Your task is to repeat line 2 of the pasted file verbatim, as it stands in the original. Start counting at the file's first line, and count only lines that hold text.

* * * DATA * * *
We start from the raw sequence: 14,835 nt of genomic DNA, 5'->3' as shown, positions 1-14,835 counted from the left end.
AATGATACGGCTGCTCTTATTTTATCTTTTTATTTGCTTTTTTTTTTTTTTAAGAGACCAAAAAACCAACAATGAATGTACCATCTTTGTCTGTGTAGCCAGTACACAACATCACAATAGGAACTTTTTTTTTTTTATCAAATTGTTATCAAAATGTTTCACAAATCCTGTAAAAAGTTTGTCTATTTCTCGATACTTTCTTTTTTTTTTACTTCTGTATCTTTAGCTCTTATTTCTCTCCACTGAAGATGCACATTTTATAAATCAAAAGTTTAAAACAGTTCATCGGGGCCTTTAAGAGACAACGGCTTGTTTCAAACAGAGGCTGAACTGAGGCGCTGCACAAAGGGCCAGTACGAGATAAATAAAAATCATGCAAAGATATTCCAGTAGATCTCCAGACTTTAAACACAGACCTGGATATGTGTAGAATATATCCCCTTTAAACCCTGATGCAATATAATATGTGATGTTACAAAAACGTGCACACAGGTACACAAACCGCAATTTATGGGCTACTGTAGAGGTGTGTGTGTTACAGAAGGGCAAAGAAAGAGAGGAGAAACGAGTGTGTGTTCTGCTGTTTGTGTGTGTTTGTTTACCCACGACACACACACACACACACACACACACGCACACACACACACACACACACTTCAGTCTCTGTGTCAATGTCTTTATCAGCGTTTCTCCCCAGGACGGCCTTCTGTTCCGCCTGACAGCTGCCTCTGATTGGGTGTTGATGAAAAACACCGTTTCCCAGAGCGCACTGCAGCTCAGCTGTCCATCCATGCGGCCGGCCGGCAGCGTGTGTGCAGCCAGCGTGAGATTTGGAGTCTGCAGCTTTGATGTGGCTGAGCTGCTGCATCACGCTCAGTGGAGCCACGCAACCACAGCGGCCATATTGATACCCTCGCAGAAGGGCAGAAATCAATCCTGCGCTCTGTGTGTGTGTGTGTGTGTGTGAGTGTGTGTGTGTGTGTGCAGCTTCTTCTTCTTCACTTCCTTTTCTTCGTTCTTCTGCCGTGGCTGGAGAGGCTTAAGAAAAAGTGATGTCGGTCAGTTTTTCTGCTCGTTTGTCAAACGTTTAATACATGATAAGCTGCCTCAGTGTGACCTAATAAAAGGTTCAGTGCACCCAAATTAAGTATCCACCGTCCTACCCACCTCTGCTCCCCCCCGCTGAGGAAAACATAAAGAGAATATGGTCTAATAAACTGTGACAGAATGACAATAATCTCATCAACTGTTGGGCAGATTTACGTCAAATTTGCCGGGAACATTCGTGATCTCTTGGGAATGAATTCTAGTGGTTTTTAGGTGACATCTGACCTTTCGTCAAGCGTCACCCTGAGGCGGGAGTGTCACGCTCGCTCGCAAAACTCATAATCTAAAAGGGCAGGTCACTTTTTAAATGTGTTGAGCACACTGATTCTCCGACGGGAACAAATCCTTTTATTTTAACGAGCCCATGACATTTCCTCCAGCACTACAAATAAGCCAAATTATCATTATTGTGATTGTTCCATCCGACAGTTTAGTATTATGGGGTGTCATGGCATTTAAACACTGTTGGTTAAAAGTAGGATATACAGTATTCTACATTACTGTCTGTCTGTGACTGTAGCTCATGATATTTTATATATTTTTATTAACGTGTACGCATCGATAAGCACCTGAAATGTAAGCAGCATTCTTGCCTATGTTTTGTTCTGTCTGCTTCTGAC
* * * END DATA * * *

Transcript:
AATGATACGGCTGCTCTTATTTTATCTTTTTATTTGCTTTTTTTTTTTTTTAAGAGACCAAAAAACCAACAATGAATGTACCATCTTTGTCTGTGTAGCCAGTACACAACATCACAATAGGAACTTTTTTTTTTTTATCAAATTGTTATCAAAATGTTTCACAAATCCTGTAAAAAGTTTGTCTATTTCTCGATACTTTCTTTTTTTTTTACTTCTGTATCTTTAGCTCTTATTTCTCTCCACTGAAGATGCACATTTTATAAATCAAAAGTTTAAAACAGTTCATCGGGGCCTTTAAGAGACAACGGCTTGTTTCAAACAGAGGCTGAACTGAGGCGCTGCACAAAGGGCCAGTACGAGATAAATAAAAATCATGCAAAGATATTCCAGTAGATCTCCAGACTTTAAACACAGACCTGGATATGTGTAGAATATATCCCCTTTAAACCCTGATGCAATATAATATGTGATGTTACAAAAACGTGCACACAGGTACACAAACCGCAATTTATGGGCTACTGTAGAGGTGTGTGTGTTACAGAAGGGCAAAGAAAGAGAGGAGAAACGAGTGTGTGTTCTGCTGTTTGTGTGTGTTTGTTTACCCACGACACACACACACACACACACACACACGCACACACACACACACACACACTTCAGTCTCTGTGTCAATGTCTTTATCAGCGTTTCTCCCCAGGACGGCCTTCTGTTCCGCCTGACAGCTGCCTCTGATTGGGTGTTGATGAAAAACACCGTTTCCCAGAGCGCACTGCAGCTCAGCTGTCCATCCATGCGGCCGGCCGGCAGCGTGTGTGCAGCCAGCGTGAGATTTGGAGTCTGCAGCTTTGATGTGGCTGAGCTGCTGCATCACGCTCAGTGGAGCCACGCAACCACAGCGGCCATATTGATACCCTCGCAGAAGGGCAGAAATCAATCCTGCGCTCTGTGTGTGTGTGTGTGTGTGTGAGTGTGTGTGTGTGTGTGCAGCTTCTTCTTCTTCACTTCCTTTTCTTCGTTCTTCTGCCGTGGCTGGAGAGGCTTAAGAAAAAGTGATGTCGGTCAGTTTTTCTGCTCGTTTGTCAAACGTTTAATACATGATAAGCTGCCTCAGTGTGACCTAATAAAAGGTTCAGTGCACCCAAATTAAGTATCCACCGTCCTACCCACCTCTGCTCCCCCCCGCTGAGGAAAACATAAAGAGAATATGGTCTAATAAACTGTGACAGAATGACAATAATCTCATCAACTGTTGGGCAGATTTACGTCAAATTTGCCGGGAACATTCGTGATCTCTTGGGAATGAATTCTAGTGGTTTTTAGGTGACATCTGACCTTTCGTCAAGCGTCACCCTGAGGCGGGAGTGTCACGCTCGCTCGCAAAACTCATAATCTAAAAGGGCAGGTCACTTTTTAAATGTGTTGAGCACACTGATTCTCCGACGGGAACAAATCCTTTTATTTTAACGAGCCCATGACATTTCCTCCAGCACTACAAATAAGCCAAATTATCATTATTGTGATTGTTCCATCCGACAGTTTAGTATTATGGGGTGTCATGGCATTTAAACACTGTTGGTTAAAAGTAGGATATACAGTATTCTACATTACTGTCTGTCTGTGACTGTAGCTCATGATATTTTATATATTTTTATTAACGTGTACGCATCGATAAGCACCTGAAATGTAAGCAGCATTCTTGCCTATGTTTTGTTCTGTCTGCTTCTGAC